Grape must profiling and cultivar discrimination based on amino acid composition and general discriminant analysis with best subset
CITATION: Petrovic, G., Aleixandre-Tudo, J. L. & Buica, A. 2019. Grape must profiling and cultivar discrimination based on amino acid composition and general discriminant analysis with best subset. South African Journal of Enology and Viticulture, 40(2):10.21548/40-2-3373, doi:10.21548/40-2-3373.
The original publication is available at http://www.journals.ac.za/index.php/sajev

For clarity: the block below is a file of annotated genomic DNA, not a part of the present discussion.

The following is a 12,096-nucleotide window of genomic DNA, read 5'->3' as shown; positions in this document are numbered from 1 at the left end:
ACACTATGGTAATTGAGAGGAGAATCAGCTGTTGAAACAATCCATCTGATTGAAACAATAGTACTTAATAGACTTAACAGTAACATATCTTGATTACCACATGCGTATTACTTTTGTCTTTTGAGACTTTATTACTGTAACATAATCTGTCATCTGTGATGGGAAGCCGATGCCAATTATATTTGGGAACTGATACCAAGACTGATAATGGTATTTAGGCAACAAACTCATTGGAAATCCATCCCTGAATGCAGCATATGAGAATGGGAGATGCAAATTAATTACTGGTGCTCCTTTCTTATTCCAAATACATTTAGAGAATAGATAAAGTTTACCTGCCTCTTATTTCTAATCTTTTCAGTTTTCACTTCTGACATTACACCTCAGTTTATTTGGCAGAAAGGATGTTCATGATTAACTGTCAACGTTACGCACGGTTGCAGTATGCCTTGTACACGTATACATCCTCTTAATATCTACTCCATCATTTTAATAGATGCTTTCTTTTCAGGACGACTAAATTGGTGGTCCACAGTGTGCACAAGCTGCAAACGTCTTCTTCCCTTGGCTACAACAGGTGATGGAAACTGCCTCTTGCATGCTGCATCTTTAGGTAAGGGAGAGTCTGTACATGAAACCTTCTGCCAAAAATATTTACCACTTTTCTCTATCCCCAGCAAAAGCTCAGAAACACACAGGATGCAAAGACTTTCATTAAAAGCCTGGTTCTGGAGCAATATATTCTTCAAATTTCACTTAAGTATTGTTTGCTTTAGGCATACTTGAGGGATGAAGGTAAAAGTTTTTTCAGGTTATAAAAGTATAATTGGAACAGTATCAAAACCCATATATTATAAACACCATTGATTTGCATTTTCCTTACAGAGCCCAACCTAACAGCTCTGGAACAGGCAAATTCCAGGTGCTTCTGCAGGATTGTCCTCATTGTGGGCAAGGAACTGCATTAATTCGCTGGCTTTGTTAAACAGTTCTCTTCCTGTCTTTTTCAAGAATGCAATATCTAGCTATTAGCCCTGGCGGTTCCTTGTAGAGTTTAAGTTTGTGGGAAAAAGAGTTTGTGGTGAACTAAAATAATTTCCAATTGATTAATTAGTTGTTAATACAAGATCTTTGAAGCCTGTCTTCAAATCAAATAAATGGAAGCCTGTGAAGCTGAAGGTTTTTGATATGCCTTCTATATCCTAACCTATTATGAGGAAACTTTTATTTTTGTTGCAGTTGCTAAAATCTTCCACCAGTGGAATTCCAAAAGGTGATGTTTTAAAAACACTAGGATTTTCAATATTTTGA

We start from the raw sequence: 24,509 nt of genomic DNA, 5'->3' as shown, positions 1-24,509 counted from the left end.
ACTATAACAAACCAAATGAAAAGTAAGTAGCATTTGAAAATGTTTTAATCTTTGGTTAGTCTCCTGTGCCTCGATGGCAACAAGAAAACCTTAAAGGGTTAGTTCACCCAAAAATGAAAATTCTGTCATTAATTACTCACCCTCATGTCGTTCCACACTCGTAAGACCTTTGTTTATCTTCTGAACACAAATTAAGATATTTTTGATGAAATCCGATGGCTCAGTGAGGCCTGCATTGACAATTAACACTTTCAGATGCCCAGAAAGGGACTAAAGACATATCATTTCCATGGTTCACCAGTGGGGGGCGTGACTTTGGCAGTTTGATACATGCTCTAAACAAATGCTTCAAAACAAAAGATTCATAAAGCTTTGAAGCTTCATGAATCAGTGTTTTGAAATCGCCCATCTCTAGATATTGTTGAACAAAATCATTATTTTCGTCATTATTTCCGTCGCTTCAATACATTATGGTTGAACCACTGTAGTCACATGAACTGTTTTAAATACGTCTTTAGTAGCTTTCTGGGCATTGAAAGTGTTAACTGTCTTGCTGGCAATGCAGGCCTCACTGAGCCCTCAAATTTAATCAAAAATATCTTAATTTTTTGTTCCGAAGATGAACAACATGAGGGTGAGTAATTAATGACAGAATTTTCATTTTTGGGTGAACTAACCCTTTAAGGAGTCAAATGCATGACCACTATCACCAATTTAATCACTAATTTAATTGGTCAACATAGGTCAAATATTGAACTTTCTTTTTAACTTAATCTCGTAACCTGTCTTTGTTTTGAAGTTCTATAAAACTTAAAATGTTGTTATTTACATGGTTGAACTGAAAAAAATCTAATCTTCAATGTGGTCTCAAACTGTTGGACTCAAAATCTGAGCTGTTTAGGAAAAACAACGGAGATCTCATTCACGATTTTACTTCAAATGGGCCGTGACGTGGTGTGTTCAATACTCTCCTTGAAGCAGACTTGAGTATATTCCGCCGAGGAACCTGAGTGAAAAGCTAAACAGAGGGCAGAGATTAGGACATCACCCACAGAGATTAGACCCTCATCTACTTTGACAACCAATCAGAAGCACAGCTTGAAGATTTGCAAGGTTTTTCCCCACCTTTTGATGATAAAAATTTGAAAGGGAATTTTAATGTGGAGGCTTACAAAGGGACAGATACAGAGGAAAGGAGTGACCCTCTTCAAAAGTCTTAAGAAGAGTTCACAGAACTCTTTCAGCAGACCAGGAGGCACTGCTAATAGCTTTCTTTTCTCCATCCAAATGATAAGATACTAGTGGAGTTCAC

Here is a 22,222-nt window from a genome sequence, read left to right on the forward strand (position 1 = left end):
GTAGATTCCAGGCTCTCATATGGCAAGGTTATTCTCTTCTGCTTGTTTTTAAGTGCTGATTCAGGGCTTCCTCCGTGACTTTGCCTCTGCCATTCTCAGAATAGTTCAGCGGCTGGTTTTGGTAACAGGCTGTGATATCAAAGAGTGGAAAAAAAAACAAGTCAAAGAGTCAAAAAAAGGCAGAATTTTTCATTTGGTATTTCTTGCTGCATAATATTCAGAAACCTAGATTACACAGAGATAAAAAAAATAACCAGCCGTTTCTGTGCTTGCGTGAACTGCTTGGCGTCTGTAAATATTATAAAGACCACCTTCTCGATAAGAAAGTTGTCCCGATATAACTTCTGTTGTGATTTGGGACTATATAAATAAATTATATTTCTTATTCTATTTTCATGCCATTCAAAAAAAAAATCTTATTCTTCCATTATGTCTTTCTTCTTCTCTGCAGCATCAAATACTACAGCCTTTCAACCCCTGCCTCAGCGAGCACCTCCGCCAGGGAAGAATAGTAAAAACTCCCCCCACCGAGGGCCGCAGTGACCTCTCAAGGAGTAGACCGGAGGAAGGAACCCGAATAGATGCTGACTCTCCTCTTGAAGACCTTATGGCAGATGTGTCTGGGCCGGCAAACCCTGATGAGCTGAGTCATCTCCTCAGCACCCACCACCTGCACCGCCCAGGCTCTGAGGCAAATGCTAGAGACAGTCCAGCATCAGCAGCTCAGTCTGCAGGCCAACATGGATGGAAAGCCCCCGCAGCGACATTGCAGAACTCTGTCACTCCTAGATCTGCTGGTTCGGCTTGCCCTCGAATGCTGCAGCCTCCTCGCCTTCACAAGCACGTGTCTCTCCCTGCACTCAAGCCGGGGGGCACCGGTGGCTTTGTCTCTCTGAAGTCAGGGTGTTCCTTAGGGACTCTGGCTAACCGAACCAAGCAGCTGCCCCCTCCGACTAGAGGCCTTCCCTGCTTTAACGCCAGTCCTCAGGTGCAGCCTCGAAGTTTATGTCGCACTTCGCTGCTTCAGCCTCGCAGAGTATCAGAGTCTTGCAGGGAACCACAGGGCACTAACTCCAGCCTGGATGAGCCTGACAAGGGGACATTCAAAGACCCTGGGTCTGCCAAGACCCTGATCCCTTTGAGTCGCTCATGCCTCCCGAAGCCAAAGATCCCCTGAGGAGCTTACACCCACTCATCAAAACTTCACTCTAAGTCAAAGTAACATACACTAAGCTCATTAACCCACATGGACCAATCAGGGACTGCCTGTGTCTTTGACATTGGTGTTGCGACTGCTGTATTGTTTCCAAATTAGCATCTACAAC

The present study aimed to elucidate the amino acid profile of a number of grapevine cultivars relevant to the South African wine industry using 738 grape must samples obtained during the 2016 and 2017 harvests.Â Proline and arginine were found to be the most abundant amino acids, with an average of 697.69 mg/L for proline (range 33.22-3445.43 mg/L) and 388.35 mg/L for arginine (range 13.56-1616.56 mg/L) across all vintages, regions, and cultivars. At the other extreme, ornithine (2.01 mg/L), glycine (3.28 mg/L), methionine (3.64 mg/L) and lysine (3.91 mg/L) were found to have the lowest concentrations, both in terms of the overall average, as well as per cultivar. Furthermore, the data were used to demonstrate how characteristic the amino acid profile is of a particular group (red or white) or cultivar. Cultivars were predicted based on their average amino acid concentrations using general discriminant analysis (GDA) and the best subset principle. For white musts, Chardonnay showed the highest prediction accuracy (100%), and Pinotage (75%) for red cultivars. Overall, the white cultivars included in this study were more accurately distinguished from one another (75.6%) compared to the red (60.1%). This predictive ability was subsequently compared to the accuracy of predicting cultivars based on only the arginine and proline concentrationsas well as the ratio between the two. The use of only these amino acids as well as the addition of the proline/arginine ratio as a predictor variable did not offer satisfactory discriminatory power between either white or red cultivars.